Why’d it Bomb?/Why’s it Remembered? Little Nicky and Eight Crazy Nights
Kevthewriter ponders the enduring legacy of two movies in le cinema de Sandler.
From the late 90’s-mid 00’s, Adam Sandler was basically the Michael Bay of comedians: someone whose movies were critic proof. Critics rarely, if ever, liked his comedies but they usually did well at the box office. But there were exceptions: his most critically acclaimed films, his dramas, all didn’t do well at the box office but there were two comedies, before 2008, when his movies started getting diminished returns, that didn’t do well: Little Nicky and Eight Crazy Nights. But why didn’t these movies do well?
Well, if the box office returns for his dramas show anything, I don’t think his fanbase liked it when he stepped out of his comfort zone. And these two movies didn’t really do that because they still have the same sense of humor and cliches Sandler uses in his movies but, visually, both were different. Little Nicky was a more fantasy based film with devils, demons, angels, magical powers, etc. which might have came off as a bit of a weird change for Sandler fans who were more used to his movies being grounded in reality (or the Happy Madison version of it).
Eight Crazy Nights, on the other hand, was animated, which might have turned off some of his fanbase, especially considering animated films are usually related to kids films (although some of those kids film are more mature than Eight Crazy Nights, an animated movie for teens and young adults, but still). It also didn’t help that both of these movies came out in November (which makes sense for Eight Crazy Nights, considering it’s a holiday movie and all), a time when there are so many popular and or/Oscar bait-y movies coming out, which probably further caused these movies to be buried.
But, if there was one thing that also wasn’t helping Eight Crazy Nights specifically, it’s that it came out during the time traditional animations’ popularity was waning considerably and most 2D animated movies were flopping at the box office. Eight Crazy Nights was probably another victim of the stigma against 2D animation, which just further caused it to bomb.
Yet, while these two movies bombed in theaters, they are weirdly not forgotten. It’s been my experience that, if you mention Adam Sandler, these two movies might come up in conversation (usually as examples of his worst films, but these movies do have their fans).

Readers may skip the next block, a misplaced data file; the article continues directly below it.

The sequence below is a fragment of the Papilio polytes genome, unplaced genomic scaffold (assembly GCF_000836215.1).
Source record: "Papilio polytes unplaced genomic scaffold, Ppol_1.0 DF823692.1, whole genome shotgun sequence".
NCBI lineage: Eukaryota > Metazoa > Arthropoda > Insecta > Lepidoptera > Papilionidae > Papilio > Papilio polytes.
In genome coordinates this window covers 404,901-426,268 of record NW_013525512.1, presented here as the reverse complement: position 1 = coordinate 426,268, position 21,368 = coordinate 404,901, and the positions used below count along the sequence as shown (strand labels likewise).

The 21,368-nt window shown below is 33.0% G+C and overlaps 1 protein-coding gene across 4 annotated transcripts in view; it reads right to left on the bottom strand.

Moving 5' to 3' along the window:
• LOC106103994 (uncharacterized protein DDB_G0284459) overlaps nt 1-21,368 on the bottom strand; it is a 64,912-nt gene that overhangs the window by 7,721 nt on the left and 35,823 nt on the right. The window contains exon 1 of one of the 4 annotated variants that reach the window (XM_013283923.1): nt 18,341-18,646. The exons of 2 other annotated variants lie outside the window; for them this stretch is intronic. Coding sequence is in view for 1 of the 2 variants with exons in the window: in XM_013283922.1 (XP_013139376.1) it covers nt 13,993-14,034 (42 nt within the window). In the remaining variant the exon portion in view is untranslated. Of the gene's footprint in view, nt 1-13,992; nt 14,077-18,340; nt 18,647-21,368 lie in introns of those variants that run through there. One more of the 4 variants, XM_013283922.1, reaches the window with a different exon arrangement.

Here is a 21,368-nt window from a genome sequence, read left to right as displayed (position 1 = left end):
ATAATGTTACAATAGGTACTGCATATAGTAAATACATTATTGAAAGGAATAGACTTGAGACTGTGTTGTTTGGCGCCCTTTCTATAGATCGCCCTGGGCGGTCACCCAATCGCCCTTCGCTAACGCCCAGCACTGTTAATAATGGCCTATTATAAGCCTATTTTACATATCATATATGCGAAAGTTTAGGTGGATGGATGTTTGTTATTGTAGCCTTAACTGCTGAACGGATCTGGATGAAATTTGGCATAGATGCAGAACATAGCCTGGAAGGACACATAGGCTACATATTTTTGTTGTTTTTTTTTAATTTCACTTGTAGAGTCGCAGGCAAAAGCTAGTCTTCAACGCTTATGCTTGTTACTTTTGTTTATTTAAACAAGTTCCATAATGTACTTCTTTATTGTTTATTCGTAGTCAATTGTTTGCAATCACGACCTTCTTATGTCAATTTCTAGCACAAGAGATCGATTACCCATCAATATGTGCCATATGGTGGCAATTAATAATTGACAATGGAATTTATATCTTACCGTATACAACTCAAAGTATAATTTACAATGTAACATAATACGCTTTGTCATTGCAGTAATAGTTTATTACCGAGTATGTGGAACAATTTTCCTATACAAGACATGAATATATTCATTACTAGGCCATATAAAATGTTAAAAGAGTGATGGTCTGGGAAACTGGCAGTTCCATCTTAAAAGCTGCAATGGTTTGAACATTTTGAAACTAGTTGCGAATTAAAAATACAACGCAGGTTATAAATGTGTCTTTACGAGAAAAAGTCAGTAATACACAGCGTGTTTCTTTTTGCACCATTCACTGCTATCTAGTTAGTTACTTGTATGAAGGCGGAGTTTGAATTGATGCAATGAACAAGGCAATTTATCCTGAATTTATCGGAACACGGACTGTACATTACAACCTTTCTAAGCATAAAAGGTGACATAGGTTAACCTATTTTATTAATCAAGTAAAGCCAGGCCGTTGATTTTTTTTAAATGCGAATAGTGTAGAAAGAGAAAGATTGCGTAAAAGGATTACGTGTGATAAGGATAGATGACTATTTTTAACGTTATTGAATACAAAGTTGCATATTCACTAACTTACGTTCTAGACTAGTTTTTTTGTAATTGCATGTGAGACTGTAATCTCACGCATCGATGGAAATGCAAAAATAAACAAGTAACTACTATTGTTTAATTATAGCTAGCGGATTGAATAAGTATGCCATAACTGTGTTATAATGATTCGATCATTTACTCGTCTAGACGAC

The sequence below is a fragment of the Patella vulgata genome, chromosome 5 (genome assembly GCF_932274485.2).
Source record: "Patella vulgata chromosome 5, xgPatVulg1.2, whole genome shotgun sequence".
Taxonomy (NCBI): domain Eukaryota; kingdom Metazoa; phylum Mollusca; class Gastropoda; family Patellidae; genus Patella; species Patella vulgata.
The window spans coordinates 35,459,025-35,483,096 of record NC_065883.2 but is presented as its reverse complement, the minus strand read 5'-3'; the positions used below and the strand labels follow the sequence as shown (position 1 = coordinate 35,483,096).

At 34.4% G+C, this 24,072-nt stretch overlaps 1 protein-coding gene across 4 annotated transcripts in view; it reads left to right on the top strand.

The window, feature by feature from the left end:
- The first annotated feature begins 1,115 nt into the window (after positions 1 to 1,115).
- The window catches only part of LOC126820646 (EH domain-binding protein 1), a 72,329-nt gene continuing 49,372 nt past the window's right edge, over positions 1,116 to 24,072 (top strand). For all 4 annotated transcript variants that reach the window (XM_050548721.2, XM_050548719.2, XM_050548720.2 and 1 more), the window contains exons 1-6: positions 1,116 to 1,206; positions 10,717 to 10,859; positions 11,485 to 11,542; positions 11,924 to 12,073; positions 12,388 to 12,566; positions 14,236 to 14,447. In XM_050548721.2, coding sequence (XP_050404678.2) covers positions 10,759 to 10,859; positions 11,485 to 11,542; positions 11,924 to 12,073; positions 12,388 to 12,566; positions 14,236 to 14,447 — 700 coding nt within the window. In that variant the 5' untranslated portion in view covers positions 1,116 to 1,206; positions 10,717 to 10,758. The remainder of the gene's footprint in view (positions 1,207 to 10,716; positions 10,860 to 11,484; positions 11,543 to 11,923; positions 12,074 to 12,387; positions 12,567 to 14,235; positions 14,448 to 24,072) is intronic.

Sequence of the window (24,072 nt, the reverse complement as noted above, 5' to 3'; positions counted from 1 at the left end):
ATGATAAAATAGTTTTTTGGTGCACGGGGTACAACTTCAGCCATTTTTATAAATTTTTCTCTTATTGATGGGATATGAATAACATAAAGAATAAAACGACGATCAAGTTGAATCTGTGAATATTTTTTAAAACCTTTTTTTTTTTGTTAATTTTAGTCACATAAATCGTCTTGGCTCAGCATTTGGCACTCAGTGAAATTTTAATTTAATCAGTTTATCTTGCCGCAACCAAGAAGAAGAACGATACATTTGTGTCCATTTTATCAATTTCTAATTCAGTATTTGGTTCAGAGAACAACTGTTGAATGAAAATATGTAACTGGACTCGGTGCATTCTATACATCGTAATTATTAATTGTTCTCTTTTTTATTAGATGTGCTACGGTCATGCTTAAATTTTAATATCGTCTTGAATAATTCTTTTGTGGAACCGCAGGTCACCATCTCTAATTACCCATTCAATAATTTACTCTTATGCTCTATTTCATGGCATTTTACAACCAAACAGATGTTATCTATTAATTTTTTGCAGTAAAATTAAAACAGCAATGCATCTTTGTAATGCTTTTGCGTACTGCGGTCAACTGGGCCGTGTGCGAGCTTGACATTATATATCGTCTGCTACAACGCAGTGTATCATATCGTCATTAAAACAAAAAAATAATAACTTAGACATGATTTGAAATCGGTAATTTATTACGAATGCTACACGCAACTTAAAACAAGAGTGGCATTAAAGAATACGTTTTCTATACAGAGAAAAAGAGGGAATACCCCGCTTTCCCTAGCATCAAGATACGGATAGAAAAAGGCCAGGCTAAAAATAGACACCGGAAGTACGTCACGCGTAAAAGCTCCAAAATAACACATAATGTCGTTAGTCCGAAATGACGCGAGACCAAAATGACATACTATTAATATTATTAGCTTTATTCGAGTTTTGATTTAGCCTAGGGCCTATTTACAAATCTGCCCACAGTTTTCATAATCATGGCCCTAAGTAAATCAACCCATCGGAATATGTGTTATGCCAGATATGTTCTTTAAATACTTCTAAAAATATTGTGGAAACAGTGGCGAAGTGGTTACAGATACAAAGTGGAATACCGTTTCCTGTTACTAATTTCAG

I think there are two reasons these movies are remembered: branding and nostalgia.
The reason I say branding is that one thing keeping them out of complete obscurity is that they are basically part of the Adam Sandler brand. Therefore, if someone’s seen their fair share of Sandler’s flicks, they might have caught these and therefore, if Adam Sandler’s films come up in conversation, they might come up as examples of his films, whether it’s for a negative reason or not.
But the reason nostalgia I feel also has a factor in keeping these movies from being completely obscure is that, even if they bombed in theaters, people who started finding Adam Sandler funny in their teens might have caught these two on television or home media years after they came out as they just wanted to see anything with Adam Sandler in it. They probably didn’t care that they bombed or the factors leading up to them bombing at the box office, they just want to see a funny Sandler movie so they probably sat through them as a result. Therefore, even if these movies were buried at the time, they were kinda rediscovered when they hit video, no matter what the reason.
Therefore, the reason these two movies bombed is that, at least on the outside, they looked too weird for Sandler’s films (and the stigma on 2D animation at the time didn’t help Eight Crazy Nights) but people who became Sandler fans later on found them on TV and video, which, even if the movies aren’t exactly remembered fondly, have kept them from fading completely into obscurity.